contribute to the experience of unexplained chest pain and

the response to treatment.

Thus, there are a variety of challenges related to the

complexity of living with unexplained chest pain, which

presumably indicates a need for more knowledge and under-

standing in order to handle everyday life. Information needs

is defined by Knowles11 as the gap existing between specific

competencies and the ability of the learner to achieve these

specific competencies at present. According to Timmins,12

it is difficult to extrapolate from the literature an exact

definition of information needs for acute coronary syndrome

patients because no clear definitions or consensus upon ter-

minology is found. There are few studies about information

needs from the perspective of persons with unexplained chest

pain. However, in a qualitative study, Price et al13 aimed to

understand the needs and experiences of attendees at a rapid

access chest pain clinic and to determine the acceptability and

effectiveness of the procedural changes. Changes in proce-

dures helped patients to understand their pain, practice self-

management, and consider altering their lifestyle. Another

interesting aspect which points to the need to explicate

knowledge needs further is the deviation between patients’

actual needs and health care workers’ expectations of those

needs, as documented for coronary syndrome patients.12,14

The studies indicate that participants focused on stress and

symptom management rather than modifying health habits.

In order for health professionals to create person-centered

communication to meet patients’ expectations, there is a need

to know more about the information needs of patients with

unexplained chest pain. Person-centered communication

seeks to elicit and satisfy the needs, preferences, and values

that patients express themselves.15 Therefore, the aim of the

present study was to explore information needs and how

those needs were met by health professionals during medi-

cal consultations.

Materials and methods A qualitative design was used to gather indepth knowledge

about experiences16 related to the information needs of people

living with unexplained chest pain.

Participants The participants were selected from a cardiac outpatient clinic

at a university hospital in Norway. The inclusion criteria were

diagnosis of unexplained chest pain (a cardiologist should

have ascertained that patients’ symptoms had no apparent

organic cause), age at least 18 years, and ability to under-

stand and speak Norwegian. All eligible participants had a

symptom-limited bicycle test in the cardiac outpatient clinic,

and were given information about their test results. They also

received standard information about risk factors and lifestyle

factors related to the development of heart disease. Exclusion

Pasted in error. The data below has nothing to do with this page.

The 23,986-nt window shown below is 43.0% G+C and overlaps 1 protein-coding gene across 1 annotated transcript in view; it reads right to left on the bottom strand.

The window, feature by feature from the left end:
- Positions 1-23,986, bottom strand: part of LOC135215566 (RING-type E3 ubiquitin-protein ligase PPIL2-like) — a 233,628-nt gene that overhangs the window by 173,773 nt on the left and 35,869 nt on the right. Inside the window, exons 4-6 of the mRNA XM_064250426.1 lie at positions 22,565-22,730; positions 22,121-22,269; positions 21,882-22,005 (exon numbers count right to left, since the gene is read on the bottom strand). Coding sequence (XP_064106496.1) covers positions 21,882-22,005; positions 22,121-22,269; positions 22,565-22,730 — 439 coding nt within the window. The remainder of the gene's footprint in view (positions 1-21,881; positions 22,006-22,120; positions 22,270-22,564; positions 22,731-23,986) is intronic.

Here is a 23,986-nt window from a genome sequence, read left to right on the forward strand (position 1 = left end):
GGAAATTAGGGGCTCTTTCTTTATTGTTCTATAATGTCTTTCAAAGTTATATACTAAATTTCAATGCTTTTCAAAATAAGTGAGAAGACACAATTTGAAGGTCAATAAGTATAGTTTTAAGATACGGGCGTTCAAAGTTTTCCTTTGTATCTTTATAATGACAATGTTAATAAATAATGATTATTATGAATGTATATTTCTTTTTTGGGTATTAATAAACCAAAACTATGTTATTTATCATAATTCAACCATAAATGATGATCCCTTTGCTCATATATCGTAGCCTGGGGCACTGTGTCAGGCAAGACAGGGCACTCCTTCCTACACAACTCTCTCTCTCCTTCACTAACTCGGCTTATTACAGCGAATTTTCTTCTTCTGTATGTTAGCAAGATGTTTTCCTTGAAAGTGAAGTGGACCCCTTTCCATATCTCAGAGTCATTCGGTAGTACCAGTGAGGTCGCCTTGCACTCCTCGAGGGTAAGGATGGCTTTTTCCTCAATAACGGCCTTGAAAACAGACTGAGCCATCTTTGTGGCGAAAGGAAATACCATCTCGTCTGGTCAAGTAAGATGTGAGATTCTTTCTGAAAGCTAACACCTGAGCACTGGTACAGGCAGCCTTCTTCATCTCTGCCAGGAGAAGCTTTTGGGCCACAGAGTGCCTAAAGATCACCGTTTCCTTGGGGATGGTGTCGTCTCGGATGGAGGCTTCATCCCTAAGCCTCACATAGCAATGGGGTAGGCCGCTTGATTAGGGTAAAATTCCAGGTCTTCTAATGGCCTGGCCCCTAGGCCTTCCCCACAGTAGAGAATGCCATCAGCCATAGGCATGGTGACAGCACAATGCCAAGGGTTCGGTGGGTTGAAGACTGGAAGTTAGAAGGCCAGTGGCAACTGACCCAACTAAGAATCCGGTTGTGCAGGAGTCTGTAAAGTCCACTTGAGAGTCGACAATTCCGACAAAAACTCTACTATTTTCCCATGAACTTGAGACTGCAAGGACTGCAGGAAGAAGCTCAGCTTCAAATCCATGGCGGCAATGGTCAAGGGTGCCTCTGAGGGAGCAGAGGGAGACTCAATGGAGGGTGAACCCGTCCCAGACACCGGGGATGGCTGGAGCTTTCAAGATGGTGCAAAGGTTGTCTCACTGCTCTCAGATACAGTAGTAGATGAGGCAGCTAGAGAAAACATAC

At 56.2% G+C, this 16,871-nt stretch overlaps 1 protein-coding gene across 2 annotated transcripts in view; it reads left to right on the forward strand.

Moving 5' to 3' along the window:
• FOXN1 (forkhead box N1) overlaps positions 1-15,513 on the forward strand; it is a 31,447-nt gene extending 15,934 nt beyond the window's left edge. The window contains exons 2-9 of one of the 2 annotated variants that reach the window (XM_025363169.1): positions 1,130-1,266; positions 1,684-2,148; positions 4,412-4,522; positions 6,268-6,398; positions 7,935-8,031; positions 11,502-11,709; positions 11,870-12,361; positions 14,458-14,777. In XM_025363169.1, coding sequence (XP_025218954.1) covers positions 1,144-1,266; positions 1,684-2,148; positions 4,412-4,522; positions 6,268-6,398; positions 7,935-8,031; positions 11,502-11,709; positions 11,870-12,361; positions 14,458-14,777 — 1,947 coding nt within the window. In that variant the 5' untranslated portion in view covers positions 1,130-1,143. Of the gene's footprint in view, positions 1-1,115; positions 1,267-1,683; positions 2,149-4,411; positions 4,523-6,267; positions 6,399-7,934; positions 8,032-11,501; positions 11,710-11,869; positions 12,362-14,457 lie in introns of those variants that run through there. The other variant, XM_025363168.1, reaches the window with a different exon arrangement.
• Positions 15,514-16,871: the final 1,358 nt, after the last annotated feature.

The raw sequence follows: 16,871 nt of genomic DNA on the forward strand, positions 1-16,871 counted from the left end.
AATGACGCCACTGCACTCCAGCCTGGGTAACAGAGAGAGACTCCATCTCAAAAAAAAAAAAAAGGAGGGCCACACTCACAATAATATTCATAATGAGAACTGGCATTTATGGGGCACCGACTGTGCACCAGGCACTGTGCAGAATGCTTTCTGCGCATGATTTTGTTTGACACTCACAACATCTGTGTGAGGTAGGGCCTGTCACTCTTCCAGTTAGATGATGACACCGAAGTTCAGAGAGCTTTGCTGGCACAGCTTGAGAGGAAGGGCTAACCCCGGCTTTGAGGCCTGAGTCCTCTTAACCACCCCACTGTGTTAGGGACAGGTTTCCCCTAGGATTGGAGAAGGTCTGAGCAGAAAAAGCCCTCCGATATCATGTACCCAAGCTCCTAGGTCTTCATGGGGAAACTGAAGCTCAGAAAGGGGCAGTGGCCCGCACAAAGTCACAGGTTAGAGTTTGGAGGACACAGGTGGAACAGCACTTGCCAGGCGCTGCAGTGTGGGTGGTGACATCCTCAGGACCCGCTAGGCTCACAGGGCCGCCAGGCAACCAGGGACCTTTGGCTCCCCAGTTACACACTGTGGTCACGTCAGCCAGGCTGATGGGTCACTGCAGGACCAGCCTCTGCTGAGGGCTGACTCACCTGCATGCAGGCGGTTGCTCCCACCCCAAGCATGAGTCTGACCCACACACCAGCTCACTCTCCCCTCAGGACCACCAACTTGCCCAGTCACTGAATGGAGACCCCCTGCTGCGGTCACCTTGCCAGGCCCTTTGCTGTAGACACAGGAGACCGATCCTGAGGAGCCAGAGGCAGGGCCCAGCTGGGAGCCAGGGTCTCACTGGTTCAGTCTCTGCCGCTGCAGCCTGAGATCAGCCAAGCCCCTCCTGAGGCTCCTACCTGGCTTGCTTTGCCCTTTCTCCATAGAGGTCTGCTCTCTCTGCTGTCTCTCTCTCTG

criteria were the absence of chest pain symptoms and having

pathologic cardiac findings after the bicycle test. Patients who

met the inclusion criteria were consecutively invited to take

part in the study via a letter distributed by the head nurse

in the cardiac outpatient clinic. This consecutive selection

continued for a 6-month period. Those who were interested

in participating contacted the head nurse. Four women and

three men agreed to participate. The men were aged between

58–62 years and the women were aged 21–60 years. Five

participants had also been assessed for chest pain once or

twice before, in this or another cardiac outpatient clinic, and

were told that their chest pain was unexplained.

Two participants had an academic qualification, one was

studying to obtain an academic qualification, and four had a

vocational qualification. Three were working full-time, two

were working half-time, and two were receiving disability

compensation. Two of the participants’ jobs involved physi-

cal work. Five participants lived in cities and two lived in

rural areas.

ethical approval The persons who agreed to participate received both verbal

and written information about the study, and were assured

that the data would be treated confidentially and that they

were free to withdraw at any time. They were asked to sign

a written informed consent at study entry. Approval was

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information needs of patients with unexplained chest pain

and the investigation conformed to the principles outlined

in the Declaration of Helsinki.

Data collection Data were collected from semistructured individual inter-

views using an interview guide (Table 1). The interviews

were narrative in form and were conducted as a conversa-

tion in which the informant was encouraged to talk freely.16